The Czech Republic's second most watched television station, TV Prima, is up for sale. Reported to be among the interested buyers are international media heavyweights like the Australian-born billionaire Rupert Murdoch. A recent change in the Czech broadcasting law - and success in the TV ratings battle - has greatly boosted TV Prima's market value.
TV Prima director Martin Dvorak has long hinted that the commercial station was preparing to court some big-name strategic investors. It now appears to be prime time: on the strength of aggressive programming like the reality show "Vy Voleni", or The Chosen, TV Prima is gaining on its main rival in the ratings battle, the commercial station TV Nova, whose version of the Dutch hit "Big Brother" has proven a disappointment.
But more than programming, it is a recent change in the broadcasting law that makes Prima a hot commodity. By the year 2008, Czech public television's two stations (CT1 and CT2) will be obliged to drop virtually all advertising spots.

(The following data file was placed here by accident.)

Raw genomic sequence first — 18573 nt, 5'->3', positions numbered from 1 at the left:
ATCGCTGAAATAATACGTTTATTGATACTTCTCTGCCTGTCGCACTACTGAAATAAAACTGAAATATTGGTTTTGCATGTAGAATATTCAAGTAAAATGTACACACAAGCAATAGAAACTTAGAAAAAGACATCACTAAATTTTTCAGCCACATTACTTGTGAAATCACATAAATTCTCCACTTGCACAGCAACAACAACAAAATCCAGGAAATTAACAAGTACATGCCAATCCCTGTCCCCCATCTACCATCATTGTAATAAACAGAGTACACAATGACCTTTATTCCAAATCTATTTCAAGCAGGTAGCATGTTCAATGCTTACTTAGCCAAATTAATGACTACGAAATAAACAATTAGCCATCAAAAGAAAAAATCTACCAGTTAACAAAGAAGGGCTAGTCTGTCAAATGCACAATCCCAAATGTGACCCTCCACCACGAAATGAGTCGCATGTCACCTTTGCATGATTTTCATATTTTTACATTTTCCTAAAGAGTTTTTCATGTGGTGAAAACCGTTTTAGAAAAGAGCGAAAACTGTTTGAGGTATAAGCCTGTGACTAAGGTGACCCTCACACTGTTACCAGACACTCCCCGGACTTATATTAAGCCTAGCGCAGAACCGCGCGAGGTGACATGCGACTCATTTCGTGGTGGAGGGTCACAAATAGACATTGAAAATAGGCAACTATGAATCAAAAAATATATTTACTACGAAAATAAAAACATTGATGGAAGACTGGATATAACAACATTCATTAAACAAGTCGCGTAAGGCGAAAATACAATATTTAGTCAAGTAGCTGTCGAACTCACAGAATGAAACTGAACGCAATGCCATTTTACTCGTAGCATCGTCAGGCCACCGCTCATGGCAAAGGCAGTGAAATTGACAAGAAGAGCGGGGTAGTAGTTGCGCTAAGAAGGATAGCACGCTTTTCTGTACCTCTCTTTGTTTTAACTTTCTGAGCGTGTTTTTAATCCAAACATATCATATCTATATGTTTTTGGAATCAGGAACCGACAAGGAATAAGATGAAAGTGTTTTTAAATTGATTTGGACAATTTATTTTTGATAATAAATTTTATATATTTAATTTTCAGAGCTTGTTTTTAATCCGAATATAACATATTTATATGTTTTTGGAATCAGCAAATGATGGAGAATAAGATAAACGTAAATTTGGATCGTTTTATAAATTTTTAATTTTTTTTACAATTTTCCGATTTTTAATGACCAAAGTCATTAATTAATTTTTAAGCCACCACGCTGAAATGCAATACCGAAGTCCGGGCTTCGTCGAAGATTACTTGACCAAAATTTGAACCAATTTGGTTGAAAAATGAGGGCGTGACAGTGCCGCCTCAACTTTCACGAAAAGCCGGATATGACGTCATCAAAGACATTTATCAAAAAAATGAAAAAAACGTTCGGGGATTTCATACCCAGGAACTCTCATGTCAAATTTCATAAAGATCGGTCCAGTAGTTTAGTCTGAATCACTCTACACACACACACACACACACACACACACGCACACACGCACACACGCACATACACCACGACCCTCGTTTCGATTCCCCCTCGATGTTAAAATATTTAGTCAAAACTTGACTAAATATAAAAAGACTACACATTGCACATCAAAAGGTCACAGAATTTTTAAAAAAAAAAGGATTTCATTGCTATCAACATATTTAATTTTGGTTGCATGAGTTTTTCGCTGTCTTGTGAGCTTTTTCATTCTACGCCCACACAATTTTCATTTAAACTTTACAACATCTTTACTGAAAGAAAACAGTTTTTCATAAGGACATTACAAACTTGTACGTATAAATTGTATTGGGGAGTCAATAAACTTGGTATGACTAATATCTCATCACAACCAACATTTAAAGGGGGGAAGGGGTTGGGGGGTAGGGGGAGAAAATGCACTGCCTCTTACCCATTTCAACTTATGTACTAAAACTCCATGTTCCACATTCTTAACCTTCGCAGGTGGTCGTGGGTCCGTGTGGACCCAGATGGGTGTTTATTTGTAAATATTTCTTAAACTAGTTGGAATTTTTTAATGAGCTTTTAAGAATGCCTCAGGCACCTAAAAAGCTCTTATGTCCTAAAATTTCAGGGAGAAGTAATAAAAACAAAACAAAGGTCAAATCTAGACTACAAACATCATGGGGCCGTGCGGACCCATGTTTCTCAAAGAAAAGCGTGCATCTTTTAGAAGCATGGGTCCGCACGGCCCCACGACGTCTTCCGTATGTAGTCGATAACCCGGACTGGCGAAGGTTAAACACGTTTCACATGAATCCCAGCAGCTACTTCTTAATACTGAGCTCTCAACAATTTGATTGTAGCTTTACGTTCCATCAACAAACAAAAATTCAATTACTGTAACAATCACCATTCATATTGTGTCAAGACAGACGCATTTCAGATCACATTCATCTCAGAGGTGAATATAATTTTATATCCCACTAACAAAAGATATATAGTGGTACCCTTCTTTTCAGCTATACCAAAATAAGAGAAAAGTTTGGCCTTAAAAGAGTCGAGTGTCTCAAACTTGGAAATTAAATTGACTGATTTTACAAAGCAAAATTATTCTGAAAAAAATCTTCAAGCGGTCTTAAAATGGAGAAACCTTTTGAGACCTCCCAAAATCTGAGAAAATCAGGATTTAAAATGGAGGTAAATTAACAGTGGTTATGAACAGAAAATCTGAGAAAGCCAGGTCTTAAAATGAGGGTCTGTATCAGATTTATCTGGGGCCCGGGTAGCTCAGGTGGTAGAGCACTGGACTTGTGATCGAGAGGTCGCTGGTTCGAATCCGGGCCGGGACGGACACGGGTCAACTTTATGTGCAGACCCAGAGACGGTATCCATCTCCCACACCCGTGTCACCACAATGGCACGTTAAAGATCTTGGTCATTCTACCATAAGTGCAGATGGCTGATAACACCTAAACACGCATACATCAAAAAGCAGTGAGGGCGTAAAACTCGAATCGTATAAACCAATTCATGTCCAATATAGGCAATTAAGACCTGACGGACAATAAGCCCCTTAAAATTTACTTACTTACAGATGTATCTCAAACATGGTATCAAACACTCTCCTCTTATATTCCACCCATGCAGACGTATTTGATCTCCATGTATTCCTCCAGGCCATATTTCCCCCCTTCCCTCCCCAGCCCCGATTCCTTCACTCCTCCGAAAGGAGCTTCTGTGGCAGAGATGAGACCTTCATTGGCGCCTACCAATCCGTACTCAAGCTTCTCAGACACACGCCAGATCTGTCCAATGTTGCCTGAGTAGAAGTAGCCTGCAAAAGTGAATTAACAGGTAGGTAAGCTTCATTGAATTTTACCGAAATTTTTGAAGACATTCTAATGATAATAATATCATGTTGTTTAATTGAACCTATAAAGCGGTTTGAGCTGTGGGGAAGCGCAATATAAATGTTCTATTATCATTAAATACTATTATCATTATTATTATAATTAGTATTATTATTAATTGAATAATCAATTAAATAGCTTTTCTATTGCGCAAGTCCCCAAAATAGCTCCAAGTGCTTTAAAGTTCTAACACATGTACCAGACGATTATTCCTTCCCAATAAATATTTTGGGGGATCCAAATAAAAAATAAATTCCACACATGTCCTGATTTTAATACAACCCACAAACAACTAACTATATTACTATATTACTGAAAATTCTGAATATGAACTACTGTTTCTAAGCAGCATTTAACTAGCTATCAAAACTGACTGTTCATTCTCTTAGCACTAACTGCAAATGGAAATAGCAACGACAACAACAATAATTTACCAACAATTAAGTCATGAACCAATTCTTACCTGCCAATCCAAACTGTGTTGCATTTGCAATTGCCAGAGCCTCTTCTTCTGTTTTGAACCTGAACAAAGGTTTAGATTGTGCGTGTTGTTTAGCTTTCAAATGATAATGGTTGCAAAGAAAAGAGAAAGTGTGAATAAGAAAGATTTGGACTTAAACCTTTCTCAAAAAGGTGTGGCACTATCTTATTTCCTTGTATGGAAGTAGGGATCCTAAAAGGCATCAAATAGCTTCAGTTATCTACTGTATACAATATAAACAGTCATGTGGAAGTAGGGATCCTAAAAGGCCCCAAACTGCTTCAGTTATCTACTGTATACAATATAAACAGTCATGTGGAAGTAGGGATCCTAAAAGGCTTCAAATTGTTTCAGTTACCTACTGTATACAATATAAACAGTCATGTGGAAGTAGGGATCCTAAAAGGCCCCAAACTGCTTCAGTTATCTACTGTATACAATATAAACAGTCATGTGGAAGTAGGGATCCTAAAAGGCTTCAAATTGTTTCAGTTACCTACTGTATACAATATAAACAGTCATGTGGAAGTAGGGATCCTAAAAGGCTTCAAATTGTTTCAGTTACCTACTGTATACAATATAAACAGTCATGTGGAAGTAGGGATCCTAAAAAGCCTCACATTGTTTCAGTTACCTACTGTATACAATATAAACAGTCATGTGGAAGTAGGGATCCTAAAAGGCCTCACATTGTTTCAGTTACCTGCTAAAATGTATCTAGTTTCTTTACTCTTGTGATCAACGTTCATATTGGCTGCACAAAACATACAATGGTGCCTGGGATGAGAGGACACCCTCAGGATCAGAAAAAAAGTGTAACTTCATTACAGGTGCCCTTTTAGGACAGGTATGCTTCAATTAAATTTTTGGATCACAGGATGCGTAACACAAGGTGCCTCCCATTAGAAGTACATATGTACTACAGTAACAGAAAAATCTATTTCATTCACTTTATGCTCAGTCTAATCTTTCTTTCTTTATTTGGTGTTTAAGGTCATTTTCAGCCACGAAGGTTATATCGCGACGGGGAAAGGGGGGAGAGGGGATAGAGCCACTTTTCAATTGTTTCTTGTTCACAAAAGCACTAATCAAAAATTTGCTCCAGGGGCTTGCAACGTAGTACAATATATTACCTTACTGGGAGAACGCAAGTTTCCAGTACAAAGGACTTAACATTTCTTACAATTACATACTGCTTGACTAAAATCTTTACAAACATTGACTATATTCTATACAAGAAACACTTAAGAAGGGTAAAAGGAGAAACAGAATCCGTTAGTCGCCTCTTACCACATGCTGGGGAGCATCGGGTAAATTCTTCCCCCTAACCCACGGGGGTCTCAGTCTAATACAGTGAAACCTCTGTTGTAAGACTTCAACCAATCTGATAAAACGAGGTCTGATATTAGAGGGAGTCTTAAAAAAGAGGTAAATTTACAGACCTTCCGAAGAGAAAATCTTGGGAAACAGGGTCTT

The vast majority of revenue from television advertising -- now valued at some 375 million dollars annually -- already goes to Nova and Prima, at roughly 55 percent and 23 percent, respectively. But with the Czech public broadcaster out of the picture, the commercial station's already healthy ad market share is guaranteed to grow.
Prima is looking for a global media investor not only so that the station may fund its development, but also to cut costs by gaining rights to a larger programming library. "Vy Voleni" and original programming aside, Prima's line-up has relied heavily on cheap straight-to-video American films and dated serials.
According to the Czech daily Mlada fronta Dnes, at least three major players have set their sights on Prima. The best known is Rupert Murdoch, whose News Corporation holdings include the Fox and Sky networks, and tabloid publications on both sides of the Atlantic. Germany's RTL Group, which operates over 30 television stations worldwide, has also made enquiries.
But according to the Czech daily, negotiations are furthest along with the Swedish broadcasting group MTG, a major operator in Scandinavia, Russia, the Baltics, and Hungary. TV Prima's Martin Dvorak would only say there is a "constant flow" of interested parties.
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